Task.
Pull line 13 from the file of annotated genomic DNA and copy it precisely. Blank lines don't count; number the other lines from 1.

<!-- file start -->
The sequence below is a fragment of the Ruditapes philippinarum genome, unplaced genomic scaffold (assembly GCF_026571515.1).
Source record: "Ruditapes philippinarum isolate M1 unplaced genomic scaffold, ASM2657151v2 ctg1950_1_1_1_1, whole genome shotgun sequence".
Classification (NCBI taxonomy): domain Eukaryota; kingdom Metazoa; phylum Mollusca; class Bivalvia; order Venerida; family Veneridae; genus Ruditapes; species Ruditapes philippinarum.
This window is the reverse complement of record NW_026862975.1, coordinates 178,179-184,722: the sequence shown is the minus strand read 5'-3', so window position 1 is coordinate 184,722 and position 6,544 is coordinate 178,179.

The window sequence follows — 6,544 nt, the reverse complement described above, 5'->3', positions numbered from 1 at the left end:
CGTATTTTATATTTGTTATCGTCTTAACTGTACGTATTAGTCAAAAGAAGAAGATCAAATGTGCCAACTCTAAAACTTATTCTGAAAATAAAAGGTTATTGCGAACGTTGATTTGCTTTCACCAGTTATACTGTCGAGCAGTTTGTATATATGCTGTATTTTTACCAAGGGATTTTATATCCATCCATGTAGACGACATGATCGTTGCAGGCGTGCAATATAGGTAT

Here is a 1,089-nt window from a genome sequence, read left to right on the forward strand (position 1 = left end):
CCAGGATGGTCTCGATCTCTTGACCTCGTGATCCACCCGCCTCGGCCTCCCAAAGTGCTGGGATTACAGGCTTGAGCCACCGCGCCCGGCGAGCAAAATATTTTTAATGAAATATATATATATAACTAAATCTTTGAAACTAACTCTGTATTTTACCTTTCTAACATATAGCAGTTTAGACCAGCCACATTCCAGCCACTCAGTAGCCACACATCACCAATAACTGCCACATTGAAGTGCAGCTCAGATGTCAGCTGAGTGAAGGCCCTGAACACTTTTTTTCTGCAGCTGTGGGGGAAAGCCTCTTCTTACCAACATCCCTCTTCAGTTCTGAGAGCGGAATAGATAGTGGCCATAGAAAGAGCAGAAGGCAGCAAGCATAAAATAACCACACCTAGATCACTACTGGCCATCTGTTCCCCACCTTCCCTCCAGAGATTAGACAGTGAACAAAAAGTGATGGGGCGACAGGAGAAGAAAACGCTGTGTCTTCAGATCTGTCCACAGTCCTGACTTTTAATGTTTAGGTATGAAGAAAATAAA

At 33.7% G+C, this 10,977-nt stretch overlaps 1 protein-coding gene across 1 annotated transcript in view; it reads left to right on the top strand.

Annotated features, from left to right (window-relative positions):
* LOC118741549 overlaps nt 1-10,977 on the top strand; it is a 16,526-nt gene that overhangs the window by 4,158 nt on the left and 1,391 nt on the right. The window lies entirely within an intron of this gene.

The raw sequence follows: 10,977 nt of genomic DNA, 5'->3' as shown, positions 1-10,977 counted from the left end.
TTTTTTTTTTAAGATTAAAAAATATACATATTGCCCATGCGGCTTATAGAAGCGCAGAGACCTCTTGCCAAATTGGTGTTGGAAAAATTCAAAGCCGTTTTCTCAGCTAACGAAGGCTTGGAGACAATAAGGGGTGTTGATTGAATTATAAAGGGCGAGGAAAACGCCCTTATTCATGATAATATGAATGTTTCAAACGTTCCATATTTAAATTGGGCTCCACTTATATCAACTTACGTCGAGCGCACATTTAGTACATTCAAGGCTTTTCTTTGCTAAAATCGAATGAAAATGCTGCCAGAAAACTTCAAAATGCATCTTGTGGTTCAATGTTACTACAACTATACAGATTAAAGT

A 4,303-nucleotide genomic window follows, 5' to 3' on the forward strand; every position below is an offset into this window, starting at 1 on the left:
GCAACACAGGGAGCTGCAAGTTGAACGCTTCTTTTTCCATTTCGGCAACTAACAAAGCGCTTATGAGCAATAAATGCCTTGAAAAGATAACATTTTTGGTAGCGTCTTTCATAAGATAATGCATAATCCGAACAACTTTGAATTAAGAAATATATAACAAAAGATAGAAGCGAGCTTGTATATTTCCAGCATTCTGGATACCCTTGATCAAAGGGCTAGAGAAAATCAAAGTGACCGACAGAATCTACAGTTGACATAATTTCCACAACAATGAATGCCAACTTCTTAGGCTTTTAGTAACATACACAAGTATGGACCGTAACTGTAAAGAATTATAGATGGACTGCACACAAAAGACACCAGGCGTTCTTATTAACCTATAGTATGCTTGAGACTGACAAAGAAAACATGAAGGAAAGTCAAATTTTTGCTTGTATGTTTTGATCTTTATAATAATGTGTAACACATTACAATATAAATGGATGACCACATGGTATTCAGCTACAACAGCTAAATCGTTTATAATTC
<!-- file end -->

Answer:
TTTTTTTTTTAAGATTAAAAAATATACATATTGCCCATGCGGCTTATAGAAGCGCAGAGACCTCTTGCCAAATTGGTGTTGGAAAAATTCAAAGCCGTTTTCTCAGCTAACGAAGGCTTGGAGACAATAAGGGGTGTTGATTGAATTATAAAGGGCGAGGAAAACGCCCTTATTCATGATAATATGAATGTTTCAAACGTTCCATATTTAAATTGGGCTCCACTTATATCAACTTACGTCGAGCGCACATTTAGTACATTCAAGGCTTTTCTTTGCTAAAATCGAATGAAAATGCTGCCAGAAAACTTCAAAATGCATCTTGTGGTTCAATGTTACTACAACTATACAGATTAAAGT